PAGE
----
Douglas Otis wrote:
In theory IANA could publish one _spf.arpa "v=spf1 mx a aaaa -all"
record, and everybody could use it with "v=spf1 redirect=_spf.arpa".
That one SPF record can (kind of) reference an unlimited number of
MX records doesn't depend on SPF's local-part macro.
This adds perhaps 21 useless DNS transactions for each email
No, a "v=spf1 redirect=_sp.arpa" would add precisely one transaction
in comparison with directly stating "v=spf1 mx a aaaa -all". Don't
worry about it, it was only a theoretical example.
The SPF policy for xyzzy.claranet.de uses this technique, admittedly
unnecessary in this case. Lame apology, the massive abuse of xyzzy-
addresses in 2004 forced me to check out SPF before I understood the
fine print (here: avoid unnecessary DNS queries). It's not really
"my" policy, otherwise I'd get rid of the (in this case) unnecessary
DNS transaction for the "redirect=" step.
Do you expect everyone to use inbound servers to send?
No. Of course I'd expect that mail to <postmaster> to the IP of an
MTA talking to an MX I care about works. BTW, it would be nice if
only the MXs of the envelope sender address talk to other MXs, we
could then scrap SPF in this "inherent RMX" parallel universe. Just
decree that everybody has an implicit "v=spf1 mx a aaaa -all" policy,
what a dream. Actually SPF is a clumsy approximation of this dream.
Use of MX records are normally predicated upon the sending of
Yes, I proposed a simplification of your DNS attack scenario based
on "call back verification" instead of SPF. AFAIK "CBV" works by
connecting to an MX of the alleged sender, and trying a RCPT TO the
envelope sender address. If that results in "unknown mailbox" the
receiver knows that the envelope sender address is dubious at best.
Spammers also know this, that's why they forge "plausible" addresses.
An SPF FAIL cuts them off at this stage. As long as there are more
than enough unprotected "plausible" (= surviving CBV) addresses the
spammers can carry on as is.
However, overall amplification is much less when a message triggers
an automated response.
When I got about 1,000 bogus bounces and other auto-replies per day
in 2004 I didn't care about other side effects, my mailbox was almost
An automated response is likely to be filtered
Filtering behind a POP3 modem connection is tricky, after all I still
wanted to get "good" bounces, challenges, and other auto-replies.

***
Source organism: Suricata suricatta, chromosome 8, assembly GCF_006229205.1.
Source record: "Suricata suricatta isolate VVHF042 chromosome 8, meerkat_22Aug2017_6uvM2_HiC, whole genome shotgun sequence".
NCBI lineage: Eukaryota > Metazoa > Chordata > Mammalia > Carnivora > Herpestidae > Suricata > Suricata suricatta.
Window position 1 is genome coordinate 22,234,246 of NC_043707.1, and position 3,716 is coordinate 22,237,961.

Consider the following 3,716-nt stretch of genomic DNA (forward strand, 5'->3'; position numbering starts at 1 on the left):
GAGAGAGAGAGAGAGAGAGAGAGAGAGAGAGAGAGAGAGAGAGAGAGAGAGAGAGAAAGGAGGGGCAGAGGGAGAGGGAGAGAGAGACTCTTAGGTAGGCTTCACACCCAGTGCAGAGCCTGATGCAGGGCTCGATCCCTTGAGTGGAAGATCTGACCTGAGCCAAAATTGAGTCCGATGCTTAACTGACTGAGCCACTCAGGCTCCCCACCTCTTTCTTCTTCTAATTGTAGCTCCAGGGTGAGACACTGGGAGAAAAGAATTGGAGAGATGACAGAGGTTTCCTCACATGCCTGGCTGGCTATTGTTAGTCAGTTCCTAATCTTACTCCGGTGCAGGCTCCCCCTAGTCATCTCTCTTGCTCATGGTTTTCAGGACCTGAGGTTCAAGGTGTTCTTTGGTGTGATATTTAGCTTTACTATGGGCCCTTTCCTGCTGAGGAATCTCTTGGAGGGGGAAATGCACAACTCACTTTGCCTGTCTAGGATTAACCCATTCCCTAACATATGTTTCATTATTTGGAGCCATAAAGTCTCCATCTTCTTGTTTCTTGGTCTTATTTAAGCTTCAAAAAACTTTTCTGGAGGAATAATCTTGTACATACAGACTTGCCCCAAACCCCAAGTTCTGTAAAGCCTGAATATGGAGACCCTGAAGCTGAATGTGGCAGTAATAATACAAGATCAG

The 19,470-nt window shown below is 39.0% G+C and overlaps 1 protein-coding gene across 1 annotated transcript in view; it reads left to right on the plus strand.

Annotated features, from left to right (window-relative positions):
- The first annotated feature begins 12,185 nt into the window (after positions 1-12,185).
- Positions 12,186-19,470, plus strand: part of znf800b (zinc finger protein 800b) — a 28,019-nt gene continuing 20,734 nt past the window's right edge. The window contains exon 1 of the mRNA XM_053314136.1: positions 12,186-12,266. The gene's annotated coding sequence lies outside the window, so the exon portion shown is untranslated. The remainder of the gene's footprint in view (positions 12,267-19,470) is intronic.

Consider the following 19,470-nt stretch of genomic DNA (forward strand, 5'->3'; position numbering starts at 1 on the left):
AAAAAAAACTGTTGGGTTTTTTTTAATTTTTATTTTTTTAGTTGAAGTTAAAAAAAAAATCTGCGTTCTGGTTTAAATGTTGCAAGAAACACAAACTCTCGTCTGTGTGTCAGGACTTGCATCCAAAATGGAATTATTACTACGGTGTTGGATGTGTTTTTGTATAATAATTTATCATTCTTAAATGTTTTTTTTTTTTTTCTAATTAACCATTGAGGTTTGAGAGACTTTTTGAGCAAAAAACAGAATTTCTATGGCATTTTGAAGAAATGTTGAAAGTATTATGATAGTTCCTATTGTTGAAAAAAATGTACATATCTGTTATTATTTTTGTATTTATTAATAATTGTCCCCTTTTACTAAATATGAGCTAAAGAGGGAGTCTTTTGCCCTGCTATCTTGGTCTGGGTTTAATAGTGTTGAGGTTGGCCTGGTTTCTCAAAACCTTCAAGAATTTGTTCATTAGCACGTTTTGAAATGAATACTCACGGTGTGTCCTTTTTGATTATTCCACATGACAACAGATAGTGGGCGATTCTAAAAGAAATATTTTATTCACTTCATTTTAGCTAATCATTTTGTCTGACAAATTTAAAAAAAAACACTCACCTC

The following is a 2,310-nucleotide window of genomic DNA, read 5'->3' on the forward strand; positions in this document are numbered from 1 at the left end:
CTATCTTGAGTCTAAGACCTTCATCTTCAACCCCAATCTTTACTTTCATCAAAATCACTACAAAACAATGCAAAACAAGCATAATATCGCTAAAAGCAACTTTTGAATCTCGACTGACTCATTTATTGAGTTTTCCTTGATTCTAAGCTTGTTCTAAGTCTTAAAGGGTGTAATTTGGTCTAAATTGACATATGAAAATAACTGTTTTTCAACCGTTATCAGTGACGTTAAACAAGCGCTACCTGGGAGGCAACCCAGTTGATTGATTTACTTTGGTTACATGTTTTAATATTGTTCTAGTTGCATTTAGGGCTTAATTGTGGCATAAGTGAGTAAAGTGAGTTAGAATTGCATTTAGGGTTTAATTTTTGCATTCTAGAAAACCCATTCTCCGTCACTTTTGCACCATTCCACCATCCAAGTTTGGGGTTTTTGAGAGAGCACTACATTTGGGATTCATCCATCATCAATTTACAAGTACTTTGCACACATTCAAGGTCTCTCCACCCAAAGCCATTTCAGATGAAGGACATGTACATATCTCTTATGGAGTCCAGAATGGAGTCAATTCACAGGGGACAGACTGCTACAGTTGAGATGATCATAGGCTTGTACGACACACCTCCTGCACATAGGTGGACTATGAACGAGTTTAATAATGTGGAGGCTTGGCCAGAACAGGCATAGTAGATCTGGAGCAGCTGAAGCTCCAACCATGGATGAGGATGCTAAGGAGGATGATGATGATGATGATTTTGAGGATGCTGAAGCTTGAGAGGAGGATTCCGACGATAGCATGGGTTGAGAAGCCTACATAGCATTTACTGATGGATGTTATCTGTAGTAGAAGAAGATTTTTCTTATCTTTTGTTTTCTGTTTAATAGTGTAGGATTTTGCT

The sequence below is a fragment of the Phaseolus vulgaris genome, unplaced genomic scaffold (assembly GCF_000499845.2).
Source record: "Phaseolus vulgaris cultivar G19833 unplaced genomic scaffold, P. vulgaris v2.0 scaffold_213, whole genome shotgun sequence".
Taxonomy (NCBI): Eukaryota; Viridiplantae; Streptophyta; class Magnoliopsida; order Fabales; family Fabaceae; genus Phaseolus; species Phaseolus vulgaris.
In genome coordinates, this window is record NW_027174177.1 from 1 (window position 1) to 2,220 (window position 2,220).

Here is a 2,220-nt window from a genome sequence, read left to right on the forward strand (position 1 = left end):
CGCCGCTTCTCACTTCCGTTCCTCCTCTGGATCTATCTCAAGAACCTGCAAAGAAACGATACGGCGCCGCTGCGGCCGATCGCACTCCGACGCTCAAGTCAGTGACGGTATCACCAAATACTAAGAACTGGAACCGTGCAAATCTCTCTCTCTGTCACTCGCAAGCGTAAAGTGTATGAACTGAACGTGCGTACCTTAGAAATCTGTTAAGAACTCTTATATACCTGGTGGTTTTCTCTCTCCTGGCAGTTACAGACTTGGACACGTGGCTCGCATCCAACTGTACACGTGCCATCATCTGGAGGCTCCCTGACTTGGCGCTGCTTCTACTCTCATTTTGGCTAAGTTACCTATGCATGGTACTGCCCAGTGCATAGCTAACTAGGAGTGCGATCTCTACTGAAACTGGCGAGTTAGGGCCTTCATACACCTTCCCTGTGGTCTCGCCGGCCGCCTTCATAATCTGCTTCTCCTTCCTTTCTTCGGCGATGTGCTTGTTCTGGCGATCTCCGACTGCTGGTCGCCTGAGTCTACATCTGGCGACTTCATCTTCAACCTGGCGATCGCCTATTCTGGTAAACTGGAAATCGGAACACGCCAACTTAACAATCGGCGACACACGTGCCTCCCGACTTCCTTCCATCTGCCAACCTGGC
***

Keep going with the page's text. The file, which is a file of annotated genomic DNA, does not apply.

Filtering or rejecting auto-responses before final delivery needs
something in the direction of BATV plus good heuristics to identify
"non-standard" backscatter (as outlined in RFC 3834).
BATV doesn't directly fight forgeries, it only stops backscatter
before final delivery (ideally rejecting it at the MX of the alleged
originator). It's a nice scheme, use it if you can. But it won't
help me (as receiver) to reject forged "mail from" Douglas Otis.
SPF permits an enormous amount of DNS traffic to be directed toward
an innocent, uninvolved domain.
Well, I'd try something more direct when I'd wish to attack a domain,
your idea is IMO far too convoluted. And your claim that a domain
under attack by bogus A or AAAA queries caused by MX records of the
attacker, based on CBV, SPF, or what else, has no chance to find out
who the attcker is, might be also wrong. The querying hosts can find
out why they do this, and at that point one or more name servers of
the attacker (where he manages the bogus MX records) are also known.
Once the attack duration exceeds a recipient's negative caching, no
additional resources of the attacker are consumed
BTW, who determines the TTL of NXDOMAIN, can a zone under attack tune
Even the attacking MX record might be unrelated to any domain found
within the message.
They're referenced by mx-mechanisms in the SPF policy of the envelope
sender, i.e. the attacker. And this SPF policy record still exists
at least in the DNS cache of the receivers. FWIW, the querying hosts
can find out what's going on.
Expect spammers to take advantage of this generous SPF gift.
Don't confuse "spammers" and "attackers". This might be the same
persons, but the roles are very different. Spammers in their role
as spammer might wish to attack successful anti-spammers, but they
have no reason to prefer your attack strategy based on SPF where
they'd be forced to risk one of their own name servers. I think
all attackers prefer to risk more anonymous resources like zombies.
RFC3464 represents a far better solution as it removes incentives.
No, that's not true. When my addresses were abused it was the
number of bogus DSNs and other auto-replies that bothered me most,
not the size of the DSNs.
And the incentive isn't to send spam indirectly in the form of a
DSN to the forged envelope sender, the incentive is to abuse an
unprotected "plausible" address. SPF FAIL offers the protection.
Call back verification is not part of RFC2821?
True, but I was talking about abusing CBV for an MX attack instead
of SPF's mx-mechanism, and you then hinted that normal RFC 2821
sending strategies won't query for addresses of all names found in
the MX records at once. Actually I don't know what real MTAs do
if they get NXDOMAIN, do they wait before they try the next name ?
DKIM can be processed prior to acceptance
Yes, but unlike SPF not before DATA. I skip the "anti-phishing"
discussion because it's not directly related to "backscatter".
Other solutions are able to prevent the DATA phase for spam. : )
Whatever it might be, it didn't work for me back in 2004. Victims
of backscatter can't wait for worldwide adoption of MTAMARK, CSV,
or "other solutions", they need something working now. SPF works
as designed because it's in the best interest of spammers to stay
away from FAIL-protected addresses.
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